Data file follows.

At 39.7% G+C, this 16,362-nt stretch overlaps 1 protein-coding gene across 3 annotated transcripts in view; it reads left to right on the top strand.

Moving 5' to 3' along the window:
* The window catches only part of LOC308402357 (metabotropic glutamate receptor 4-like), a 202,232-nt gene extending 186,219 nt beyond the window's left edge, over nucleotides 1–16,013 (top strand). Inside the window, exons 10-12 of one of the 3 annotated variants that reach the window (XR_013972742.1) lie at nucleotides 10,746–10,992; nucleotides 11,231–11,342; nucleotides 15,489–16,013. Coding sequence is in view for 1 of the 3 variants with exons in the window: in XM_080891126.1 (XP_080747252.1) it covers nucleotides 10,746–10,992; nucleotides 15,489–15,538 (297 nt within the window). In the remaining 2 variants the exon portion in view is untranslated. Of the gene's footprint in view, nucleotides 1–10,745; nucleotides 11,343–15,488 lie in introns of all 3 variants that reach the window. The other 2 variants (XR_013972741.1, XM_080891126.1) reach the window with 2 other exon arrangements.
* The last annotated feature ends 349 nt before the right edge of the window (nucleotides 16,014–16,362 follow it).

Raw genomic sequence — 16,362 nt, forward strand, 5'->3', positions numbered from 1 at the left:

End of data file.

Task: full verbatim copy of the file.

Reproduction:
At 39.7% G+C, this 16,362-nt stretch overlaps 1 protein-coding gene across 3 annotated transcripts in view; it reads left to right on the top strand.

Moving 5' to 3' along the window:
* The window catches only part of LOC308402357 (metabotropic glutamate receptor 4-like), a 202,232-nt gene extending 186,219 nt beyond the window's left edge, over nucleotides 1–16,013 (top strand). Inside the window, exons 10-12 of one of the 3 annotated variants that reach the window (XR_013972742.1) lie at nucleotides 10,746–10,992; nucleotides 11,231–11,342; nucleotides 15,489–16,013. Coding sequence is in view for 1 of the 3 variants with exons in the window: in XM_080891126.1 (XP_080747252.1) it covers nucleotides 10,746–10,992; nucleotides 15,489–15,538 (297 nt within the window). In the remaining 2 variants the exon portion in view is untranslated. Of the gene's footprint in view, nucleotides 1–10,745; nucleotides 11,343–15,488 lie in introns of all 3 variants that reach the window. The other 2 variants (XR_013972741.1, XM_080891126.1) reach the window with 2 other exon arrangements.
* The last annotated feature ends 349 nt before the right edge of the window (nucleotides 16,014–16,362 follow it).

Raw genomic sequence — 16,362 nt, forward strand, 5'->3', positions numbered from 1 at the left: